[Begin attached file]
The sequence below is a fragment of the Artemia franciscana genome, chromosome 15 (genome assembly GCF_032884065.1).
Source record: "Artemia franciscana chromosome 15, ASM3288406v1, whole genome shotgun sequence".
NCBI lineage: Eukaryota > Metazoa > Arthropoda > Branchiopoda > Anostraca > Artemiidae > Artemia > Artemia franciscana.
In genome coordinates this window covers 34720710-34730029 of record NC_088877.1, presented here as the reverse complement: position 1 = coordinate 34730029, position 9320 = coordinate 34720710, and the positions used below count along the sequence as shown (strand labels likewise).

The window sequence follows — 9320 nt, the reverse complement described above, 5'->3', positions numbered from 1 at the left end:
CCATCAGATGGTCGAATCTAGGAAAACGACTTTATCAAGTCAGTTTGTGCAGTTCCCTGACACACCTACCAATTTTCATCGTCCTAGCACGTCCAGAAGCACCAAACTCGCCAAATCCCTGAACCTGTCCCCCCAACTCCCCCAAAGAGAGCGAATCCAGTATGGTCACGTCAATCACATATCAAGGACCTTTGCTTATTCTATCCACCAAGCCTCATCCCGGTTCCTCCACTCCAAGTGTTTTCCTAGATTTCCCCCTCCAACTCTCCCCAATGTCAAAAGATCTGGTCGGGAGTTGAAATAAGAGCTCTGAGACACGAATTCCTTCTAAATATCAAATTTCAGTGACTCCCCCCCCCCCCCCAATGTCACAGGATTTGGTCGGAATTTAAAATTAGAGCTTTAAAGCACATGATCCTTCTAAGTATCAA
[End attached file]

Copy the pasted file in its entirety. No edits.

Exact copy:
The sequence below is a fragment of the Artemia franciscana genome, chromosome 15 (genome assembly GCF_032884065.1).
Source record: "Artemia franciscana chromosome 15, ASM3288406v1, whole genome shotgun sequence".
NCBI lineage: Eukaryota > Metazoa > Arthropoda > Branchiopoda > Anostraca > Artemiidae > Artemia > Artemia franciscana.
In genome coordinates this window covers 34720710-34730029 of record NC_088877.1, presented here as the reverse complement: position 1 = coordinate 34730029, position 9320 = coordinate 34720710, and the positions used below count along the sequence as shown (strand labels likewise).

The window sequence follows — 9320 nt, the reverse complement described above, 5'->3', positions numbered from 1 at the left end:
CCATCAGATGGTCGAATCTAGGAAAACGACTTTATCAAGTCAGTTTGTGCAGTTCCCTGACACACCTACCAATTTTCATCGTCCTAGCACGTCCAGAAGCACCAAACTCGCCAAATCCCTGAACCTGTCCCCCCAACTCCCCCAAAGAGAGCGAATCCAGTATGGTCACGTCAATCACATATCAAGGACCTTTGCTTATTCTATCCACCAAGCCTCATCCCGGTTCCTCCACTCCAAGTGTTTTCCTAGATTTCCCCCTCCAACTCTCCCCAATGTCAAAAGATCTGGTCGGGAGTTGAAATAAGAGCTCTGAGACACGAATTCCTTCTAAATATCAAATTTCAGTGACTCCCCCCCCCCCCCCAATGTCACAGGATTTGGTCGGAATTTAAAATTAGAGCTTTAAAGCACATGATCCTTCTAAGTATCAA